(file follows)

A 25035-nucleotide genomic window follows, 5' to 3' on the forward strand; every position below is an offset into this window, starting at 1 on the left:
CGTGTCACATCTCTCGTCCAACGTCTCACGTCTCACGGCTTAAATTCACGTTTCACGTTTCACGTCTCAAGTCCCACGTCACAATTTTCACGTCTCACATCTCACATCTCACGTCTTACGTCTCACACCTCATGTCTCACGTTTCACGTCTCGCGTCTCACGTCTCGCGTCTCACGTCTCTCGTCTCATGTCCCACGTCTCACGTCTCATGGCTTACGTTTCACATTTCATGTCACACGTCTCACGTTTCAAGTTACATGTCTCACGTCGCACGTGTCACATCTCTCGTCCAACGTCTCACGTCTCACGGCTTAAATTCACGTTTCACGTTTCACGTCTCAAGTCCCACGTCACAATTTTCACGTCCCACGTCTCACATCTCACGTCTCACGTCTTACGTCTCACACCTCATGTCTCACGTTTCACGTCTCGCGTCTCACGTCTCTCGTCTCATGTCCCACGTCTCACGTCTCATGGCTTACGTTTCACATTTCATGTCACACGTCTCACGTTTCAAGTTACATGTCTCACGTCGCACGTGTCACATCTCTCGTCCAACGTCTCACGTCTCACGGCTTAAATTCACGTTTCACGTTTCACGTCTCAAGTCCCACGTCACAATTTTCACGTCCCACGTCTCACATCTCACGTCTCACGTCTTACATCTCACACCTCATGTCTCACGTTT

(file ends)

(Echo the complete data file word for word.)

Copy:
A 25035-nucleotide genomic window follows, 5' to 3' on the forward strand; every position below is an offset into this window, starting at 1 on the left:
CGTGTCACATCTCTCGTCCAACGTCTCACGTCTCACGGCTTAAATTCACGTTTCACGTTTCACGTCTCAAGTCCCACGTCACAATTTTCACGTCTCACATCTCACATCTCACGTCTTACGTCTCACACCTCATGTCTCACGTTTCACGTCTCGCGTCTCACGTCTCGCGTCTCACGTCTCTCGTCTCATGTCCCACGTCTCACGTCTCATGGCTTACGTTTCACATTTCATGTCACACGTCTCACGTTTCAAGTTACATGTCTCACGTCGCACGTGTCACATCTCTCGTCCAACGTCTCACGTCTCACGGCTTAAATTCACGTTTCACGTTTCACGTCTCAAGTCCCACGTCACAATTTTCACGTCCCACGTCTCACATCTCACGTCTCACGTCTTACGTCTCACACCTCATGTCTCACGTTTCACGTCTCGCGTCTCACGTCTCTCGTCTCATGTCCCACGTCTCACGTCTCATGGCTTACGTTTCACATTTCATGTCACACGTCTCACGTTTCAAGTTACATGTCTCACGTCGCACGTGTCACATCTCTCGTCCAACGTCTCACGTCTCACGGCTTAAATTCACGTTTCACGTTTCACGTCTCAAGTCCCACGTCACAATTTTCACGTCCCACGTCTCACATCTCACGTCTCACGTCTTACATCTCACACCTCATGTCTCACGTTT